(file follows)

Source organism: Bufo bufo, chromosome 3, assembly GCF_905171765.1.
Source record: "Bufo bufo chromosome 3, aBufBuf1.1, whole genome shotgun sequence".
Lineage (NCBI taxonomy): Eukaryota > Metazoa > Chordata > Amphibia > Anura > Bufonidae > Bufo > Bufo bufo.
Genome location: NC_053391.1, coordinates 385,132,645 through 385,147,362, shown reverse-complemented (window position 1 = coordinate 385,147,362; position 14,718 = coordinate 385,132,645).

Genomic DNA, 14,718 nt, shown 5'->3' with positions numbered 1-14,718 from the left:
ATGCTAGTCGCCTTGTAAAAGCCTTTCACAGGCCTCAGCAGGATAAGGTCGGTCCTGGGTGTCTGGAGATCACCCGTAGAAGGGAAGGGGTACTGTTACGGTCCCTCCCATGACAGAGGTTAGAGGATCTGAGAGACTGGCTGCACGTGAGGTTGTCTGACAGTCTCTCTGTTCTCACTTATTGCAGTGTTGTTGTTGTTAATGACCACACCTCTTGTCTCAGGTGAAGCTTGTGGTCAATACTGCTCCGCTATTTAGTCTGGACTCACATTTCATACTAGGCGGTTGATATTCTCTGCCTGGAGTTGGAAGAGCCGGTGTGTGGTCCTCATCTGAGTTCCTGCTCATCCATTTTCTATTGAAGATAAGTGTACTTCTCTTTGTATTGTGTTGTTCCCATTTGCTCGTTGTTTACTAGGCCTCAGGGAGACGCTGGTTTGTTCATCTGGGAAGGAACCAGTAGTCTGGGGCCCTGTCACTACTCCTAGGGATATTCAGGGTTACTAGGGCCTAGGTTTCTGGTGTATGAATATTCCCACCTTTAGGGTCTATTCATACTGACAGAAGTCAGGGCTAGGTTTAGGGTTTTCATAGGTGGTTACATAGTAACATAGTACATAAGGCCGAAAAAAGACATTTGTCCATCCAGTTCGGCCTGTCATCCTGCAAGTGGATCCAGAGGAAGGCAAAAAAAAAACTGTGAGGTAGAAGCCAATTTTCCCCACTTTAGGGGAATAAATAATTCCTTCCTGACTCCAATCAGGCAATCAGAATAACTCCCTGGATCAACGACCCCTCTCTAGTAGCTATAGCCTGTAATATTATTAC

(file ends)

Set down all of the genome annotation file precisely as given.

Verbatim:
Source organism: Bufo bufo, chromosome 3, assembly GCF_905171765.1.
Source record: "Bufo bufo chromosome 3, aBufBuf1.1, whole genome shotgun sequence".
Lineage (NCBI taxonomy): Eukaryota > Metazoa > Chordata > Amphibia > Anura > Bufonidae > Bufo > Bufo bufo.
Genome location: NC_053391.1, coordinates 385,132,645 through 385,147,362, shown reverse-complemented (window position 1 = coordinate 385,147,362; position 14,718 = coordinate 385,132,645).

Genomic DNA, 14,718 nt, shown 5'->3' with positions numbered 1-14,718 from the left:
ATGCTAGTCGCCTTGTAAAAGCCTTTCACAGGCCTCAGCAGGATAAGGTCGGTCCTGGGTGTCTGGAGATCACCCGTAGAAGGGAAGGGGTACTGTTACGGTCCCTCCCATGACAGAGGTTAGAGGATCTGAGAGACTGGCTGCACGTGAGGTTGTCTGACAGTCTCTCTGTTCTCACTTATTGCAGTGTTGTTGTTGTTAATGACCACACCTCTTGTCTCAGGTGAAGCTTGTGGTCAATACTGCTCCGCTATTTAGTCTGGACTCACATTTCATACTAGGCGGTTGATATTCTCTGCCTGGAGTTGGAAGAGCCGGTGTGTGGTCCTCATCTGAGTTCCTGCTCATCCATTTTCTATTGAAGATAAGTGTACTTCTCTTTGTATTGTGTTGTTCCCATTTGCTCGTTGTTTACTAGGCCTCAGGGAGACGCTGGTTTGTTCATCTGGGAAGGAACCAGTAGTCTGGGGCCCTGTCACTACTCCTAGGGATATTCAGGGTTACTAGGGCCTAGGTTTCTGGTGTATGAATATTCCCACCTTTAGGGTCTATTCATACTGACAGAAGTCAGGGCTAGGTTTAGGGTTTTCATAGGTGGTTACATAGTAACATAGTACATAAGGCCGAAAAAAGACATTTGTCCATCCAGTTCGGCCTGTCATCCTGCAAGTGGATCCAGAGGAAGGCAAAAAAAAAACTGTGAGGTAGAAGCCAATTTTCCCCACTTTAGGGGAATAAATAATTCCTTCCTGACTCCAATCAGGCAATCAGAATAACTCCCTGGATCAACGACCCCTCTCTAGTAGCTATAGCCTGTAATATTATTAC